Ohio Rev.Code § 4117.08. Section 4117.10 of the Code provides:
(Emphasis added). The Board argued that plaintiffs could not assert a cause of action under 42 U.S.C. § 1983 for denial of due process without pleading and proving the inadequacy of state remedies.
In response to defendants' motion for summary judgment, the district court initially ruled that the plaintiffs' suspensions were matters governed by the collective bargaining agreement:
The district court further held that by enacting section 4117.10 the Ohio legislature withdrew the protections of section 124.34 from employees covered by bargaining agreements that provide for binding arbitration. However, upon examining step three in the four-step grievance procedure provided by the agreement, the district court found that the agreement's provision for arbitration was defective, as it did not provide for final and binding arbitration in all instances:
Accordingly, the district court held that the Board was subject to review under applicable state laws and that section 124.34 provided plaintiffs with rights and protections that could be vindicated without going through the grievance procedure.
Thereafter, the Board moved for reconsideration, and plaintiffs filed a motion for summary judgment. In response, the district court (1) held that plaintiffs' pre-termination hearings comported with constitutional standards for due process; (2) affirmed its prior ruling that the collective bargaining agreement's post-termination grievance procedure was facially defective and that plaintiffs need not follow it; and (3) held that the Board violated state law and breached the collective bargaining agreement by terminating plaintiffs' employment without complying with section 124.34. Accordingly, the district court denied plaintiffs' summary judgment as to their due process claim and granted summary judgment on their "breach of contract claim."
The district court subsequently awarded plaintiffs back pay and benefits for the periods of time they were not permitted to work, but denied plaintiffs' request for compensatory damages under 42 U.S.C. § 1983 and attorney fees under 42 U.S.C. § 1988, on the basis that plaintiffs had not prevailed on their constitutional due process claims.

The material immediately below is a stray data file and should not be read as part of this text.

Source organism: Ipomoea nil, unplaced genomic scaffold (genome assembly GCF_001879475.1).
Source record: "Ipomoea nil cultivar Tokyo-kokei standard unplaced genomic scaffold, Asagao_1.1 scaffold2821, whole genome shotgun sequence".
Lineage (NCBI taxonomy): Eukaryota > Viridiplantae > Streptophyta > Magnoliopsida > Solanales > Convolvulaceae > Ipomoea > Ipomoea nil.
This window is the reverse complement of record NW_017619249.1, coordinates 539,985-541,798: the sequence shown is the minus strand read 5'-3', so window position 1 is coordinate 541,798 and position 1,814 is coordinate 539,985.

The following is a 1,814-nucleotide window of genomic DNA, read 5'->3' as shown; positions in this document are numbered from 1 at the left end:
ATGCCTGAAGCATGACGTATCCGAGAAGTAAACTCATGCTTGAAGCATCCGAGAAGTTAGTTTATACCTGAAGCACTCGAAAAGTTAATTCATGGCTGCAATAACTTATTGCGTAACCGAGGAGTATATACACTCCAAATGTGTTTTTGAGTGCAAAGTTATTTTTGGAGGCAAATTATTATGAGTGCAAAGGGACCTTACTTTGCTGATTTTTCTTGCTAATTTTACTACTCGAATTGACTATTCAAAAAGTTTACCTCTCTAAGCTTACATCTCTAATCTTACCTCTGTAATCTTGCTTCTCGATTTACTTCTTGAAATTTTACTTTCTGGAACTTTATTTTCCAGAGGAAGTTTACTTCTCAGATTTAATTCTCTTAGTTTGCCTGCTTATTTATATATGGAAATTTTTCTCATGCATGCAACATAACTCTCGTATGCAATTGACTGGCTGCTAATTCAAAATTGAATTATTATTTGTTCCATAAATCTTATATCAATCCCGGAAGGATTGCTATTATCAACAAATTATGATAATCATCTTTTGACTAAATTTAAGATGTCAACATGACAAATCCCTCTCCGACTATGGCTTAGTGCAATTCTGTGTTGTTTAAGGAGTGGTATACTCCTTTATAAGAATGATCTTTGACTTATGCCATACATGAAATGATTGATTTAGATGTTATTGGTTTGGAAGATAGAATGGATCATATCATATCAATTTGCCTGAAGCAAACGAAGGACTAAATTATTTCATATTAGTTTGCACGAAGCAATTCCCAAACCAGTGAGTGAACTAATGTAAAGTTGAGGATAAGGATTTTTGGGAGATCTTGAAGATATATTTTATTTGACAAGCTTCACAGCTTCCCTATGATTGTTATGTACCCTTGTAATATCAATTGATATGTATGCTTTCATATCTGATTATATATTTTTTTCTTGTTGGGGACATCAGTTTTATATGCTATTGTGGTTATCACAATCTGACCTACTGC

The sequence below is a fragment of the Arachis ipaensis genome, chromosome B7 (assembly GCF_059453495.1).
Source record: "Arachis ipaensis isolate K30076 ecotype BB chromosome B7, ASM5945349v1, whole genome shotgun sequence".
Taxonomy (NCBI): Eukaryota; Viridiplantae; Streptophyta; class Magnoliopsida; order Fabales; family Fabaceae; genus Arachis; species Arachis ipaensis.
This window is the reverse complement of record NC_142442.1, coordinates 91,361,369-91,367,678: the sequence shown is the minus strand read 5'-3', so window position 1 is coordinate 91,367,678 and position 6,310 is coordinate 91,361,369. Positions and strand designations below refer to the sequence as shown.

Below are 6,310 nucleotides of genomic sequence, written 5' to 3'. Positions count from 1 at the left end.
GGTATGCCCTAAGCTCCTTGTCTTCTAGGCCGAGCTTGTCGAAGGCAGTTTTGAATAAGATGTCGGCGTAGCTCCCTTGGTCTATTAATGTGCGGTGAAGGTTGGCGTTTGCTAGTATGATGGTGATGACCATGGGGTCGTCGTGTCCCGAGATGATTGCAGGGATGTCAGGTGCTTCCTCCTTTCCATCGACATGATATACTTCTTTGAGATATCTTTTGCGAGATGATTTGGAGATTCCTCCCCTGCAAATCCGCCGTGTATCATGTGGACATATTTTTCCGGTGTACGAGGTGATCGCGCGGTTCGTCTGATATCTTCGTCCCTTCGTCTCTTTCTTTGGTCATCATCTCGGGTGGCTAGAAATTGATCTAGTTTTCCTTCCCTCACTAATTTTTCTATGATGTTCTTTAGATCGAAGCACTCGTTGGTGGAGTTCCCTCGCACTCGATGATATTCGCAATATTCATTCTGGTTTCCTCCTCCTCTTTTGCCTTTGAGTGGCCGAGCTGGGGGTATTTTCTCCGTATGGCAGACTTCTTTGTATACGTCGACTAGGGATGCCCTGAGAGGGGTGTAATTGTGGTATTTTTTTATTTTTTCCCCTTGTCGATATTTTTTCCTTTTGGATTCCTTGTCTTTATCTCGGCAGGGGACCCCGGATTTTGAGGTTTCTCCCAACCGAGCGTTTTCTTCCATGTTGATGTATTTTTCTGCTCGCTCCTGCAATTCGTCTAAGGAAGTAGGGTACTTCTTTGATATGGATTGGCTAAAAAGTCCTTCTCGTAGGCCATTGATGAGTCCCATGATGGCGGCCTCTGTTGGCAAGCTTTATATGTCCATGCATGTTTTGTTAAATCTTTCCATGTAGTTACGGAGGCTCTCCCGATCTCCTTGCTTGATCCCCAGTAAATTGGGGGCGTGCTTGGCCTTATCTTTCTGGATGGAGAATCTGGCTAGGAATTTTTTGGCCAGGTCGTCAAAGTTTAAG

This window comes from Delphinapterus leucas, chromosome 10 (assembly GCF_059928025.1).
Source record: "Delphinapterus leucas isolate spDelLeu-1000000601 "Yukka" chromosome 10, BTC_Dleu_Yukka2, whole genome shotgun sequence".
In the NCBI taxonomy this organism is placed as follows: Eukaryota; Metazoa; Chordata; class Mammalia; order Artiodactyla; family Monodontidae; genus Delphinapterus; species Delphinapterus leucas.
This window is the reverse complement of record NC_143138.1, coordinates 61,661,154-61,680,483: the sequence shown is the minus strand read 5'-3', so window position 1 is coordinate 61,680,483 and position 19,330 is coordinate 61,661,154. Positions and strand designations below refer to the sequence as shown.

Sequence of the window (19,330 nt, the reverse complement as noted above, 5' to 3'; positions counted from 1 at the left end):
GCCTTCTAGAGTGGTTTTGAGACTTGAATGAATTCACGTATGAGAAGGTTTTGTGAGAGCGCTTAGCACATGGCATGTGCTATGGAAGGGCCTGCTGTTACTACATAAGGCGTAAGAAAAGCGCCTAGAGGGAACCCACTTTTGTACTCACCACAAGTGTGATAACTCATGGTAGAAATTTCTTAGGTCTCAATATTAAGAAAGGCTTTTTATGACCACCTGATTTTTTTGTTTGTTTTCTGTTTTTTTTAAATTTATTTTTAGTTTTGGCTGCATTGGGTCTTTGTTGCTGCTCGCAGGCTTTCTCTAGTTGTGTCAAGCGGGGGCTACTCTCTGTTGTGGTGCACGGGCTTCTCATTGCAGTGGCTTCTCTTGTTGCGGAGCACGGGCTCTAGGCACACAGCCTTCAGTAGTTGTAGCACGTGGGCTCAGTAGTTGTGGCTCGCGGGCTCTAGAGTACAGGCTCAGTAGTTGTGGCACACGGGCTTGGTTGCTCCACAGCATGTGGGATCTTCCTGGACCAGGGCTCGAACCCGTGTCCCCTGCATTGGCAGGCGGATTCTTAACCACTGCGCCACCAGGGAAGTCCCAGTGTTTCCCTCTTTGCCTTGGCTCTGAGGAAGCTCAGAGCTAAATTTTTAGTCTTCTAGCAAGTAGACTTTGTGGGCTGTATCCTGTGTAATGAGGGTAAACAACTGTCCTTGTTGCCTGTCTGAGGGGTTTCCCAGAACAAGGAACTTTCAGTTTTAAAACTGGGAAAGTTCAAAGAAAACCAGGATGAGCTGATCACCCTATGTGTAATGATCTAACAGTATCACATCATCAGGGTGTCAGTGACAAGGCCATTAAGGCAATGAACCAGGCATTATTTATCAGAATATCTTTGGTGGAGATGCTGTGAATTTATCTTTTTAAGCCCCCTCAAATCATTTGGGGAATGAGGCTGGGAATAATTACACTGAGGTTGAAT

Plaintiffs then filed a motion to alter or amend the district court judgment, pursuant to Federal Rule of Civil Procedure 59(e). Plaintiffs argued that the court had only decided the pre-deprivation aspect of their due process claim, and had failed to address either the post-deprivation aspect of their procedural due process claim or their substantive due process claim. Plaintiffs further argued that the district court's findings — that the agreement's post-termination grievance procedure was facially defective and that the Board's failure to follow section 124.34 procedures denied plaintiffs their administrative remedies — were tantamount to a finding that plaintiffs were denied their post-deprivation due process. The district court denied plaintiffs' Rule 59(e) motion.
We first address the district court's holding that plaintiffs' employment relationship with the Board was subject to review under state law and that section 124.34 provided plaintiffs with rights and protections that could be vindicated without going through the grievance procedure. Our review is de novo because this holding involved a determination of law. Salve Regina College v. Russell, ___ U.S. ___, 111 S.Ct. 1217, 113 L.Ed.2d 190 (1991); Whitney v. Brown, 882 F.2d 1068, 1071 (6th Cir.1989).
We conclude, as the district court did, that because the collective bargaining agreement failed to meet the requirements of section 4117.10, the agreement did not supersede applicable state law and the grievance and arbitration procedures in the agreement were not plaintiffs' exclusive means of redress. The plain language of the statute indicates that the grievance procedures of a collective bargaining agreement supersede the statutory administrative
Defendant responds to this fact by arguing that, in this case, the Board and the Union agreed that the Union could proceed to arbitration on behalf of plaintiffs, even though the predicate for proceeding to arbitration under the agreement — an equally divided vote of the panel — never occurred. Defendant would have us find that the requirement expressed in step three for proceeding to arbitration is irrelevant, so that we could find that the collective bargaining agreement imposes on the parties an unexpressed duty to arbitrate. In essence, defendant asks us to rewrite the collective bargaining agreement. Not only would this violate the rule that arbitrability must be determined on the basis of the contract entered into by the parties, Local 390 v. Kroger Co., 927 F.2d 275, 279 (6th Cir.1991), but also the exclusivity of the grievance procedures and the application of state remedies would turn on the unpredictable ad hoc agreements that could vary with every grievance. We do not believe that these ad hoc agreements are the type of "agreement" contemplated by the Ohio legislature in section 4117.10(A). If the Union and the Board wish to avoid an employment relationship governed by a dual system of rules, terms, and conditions, then they can agree to provide employees the right to final and binding arbitration of grievances under Ohio law.